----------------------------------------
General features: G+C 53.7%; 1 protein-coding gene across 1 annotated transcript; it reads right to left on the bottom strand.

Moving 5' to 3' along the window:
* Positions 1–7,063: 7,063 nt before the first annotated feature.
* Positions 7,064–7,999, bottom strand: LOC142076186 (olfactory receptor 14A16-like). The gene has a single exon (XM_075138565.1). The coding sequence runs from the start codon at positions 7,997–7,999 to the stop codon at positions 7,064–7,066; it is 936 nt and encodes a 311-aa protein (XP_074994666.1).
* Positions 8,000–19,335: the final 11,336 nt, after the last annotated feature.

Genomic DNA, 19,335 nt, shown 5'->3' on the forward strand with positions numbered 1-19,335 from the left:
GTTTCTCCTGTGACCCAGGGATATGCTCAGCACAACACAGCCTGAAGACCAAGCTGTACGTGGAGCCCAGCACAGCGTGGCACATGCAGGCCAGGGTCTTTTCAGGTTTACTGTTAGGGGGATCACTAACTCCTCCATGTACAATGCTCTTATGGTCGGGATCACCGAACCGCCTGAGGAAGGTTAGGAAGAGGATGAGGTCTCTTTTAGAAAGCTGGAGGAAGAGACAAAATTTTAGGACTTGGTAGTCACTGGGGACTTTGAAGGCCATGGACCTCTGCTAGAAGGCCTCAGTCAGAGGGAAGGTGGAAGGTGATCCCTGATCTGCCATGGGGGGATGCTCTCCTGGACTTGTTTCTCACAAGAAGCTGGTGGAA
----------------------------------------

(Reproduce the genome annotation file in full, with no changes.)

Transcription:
General features: G+C 53.7%; 1 protein-coding gene across 1 annotated transcript; it reads right to left on the bottom strand.

Moving 5' to 3' along the window:
* Positions 1–7,063: 7,063 nt before the first annotated feature.
* Positions 7,064–7,999, bottom strand: LOC142076186 (olfactory receptor 14A16-like). The gene has a single exon (XM_075138565.1). The coding sequence runs from the start codon at positions 7,997–7,999 to the stop codon at positions 7,064–7,066; it is 936 nt and encodes a 311-aa protein (XP_074994666.1).
* Positions 8,000–19,335: the final 11,336 nt, after the last annotated feature.

Genomic DNA, 19,335 nt, shown 5'->3' on the forward strand with positions numbered 1-19,335 from the left:
GTTTCTCCTGTGACCCAGGGATATGCTCAGCACAACACAGCCTGAAGACCAAGCTGTACGTGGAGCCCAGCACAGCGTGGCACATGCAGGCCAGGGTCTTTTCAGGTTTACTGTTAGGGGGATCACTAACTCCTCCATGTACAATGCTCTTATGGTCGGGATCACCGAACCGCCTGAGGAAGGTTAGGAAGAGGATGAGGTCTCTTTTAGAAAGCTGGAGGAAGAGACAAAATTTTAGGACTTGGTAGTCACTGGGGACTTTGAAGGCCATGGACCTCTGCTAGAAGGCCTCAGTCAGAGGGAAGGTGGAAGGTGATCCCTGATCTGCCATGGGGGGATGCTCTCCTGGACTTGTTTCTCACAAGAAGCTGGTGGAA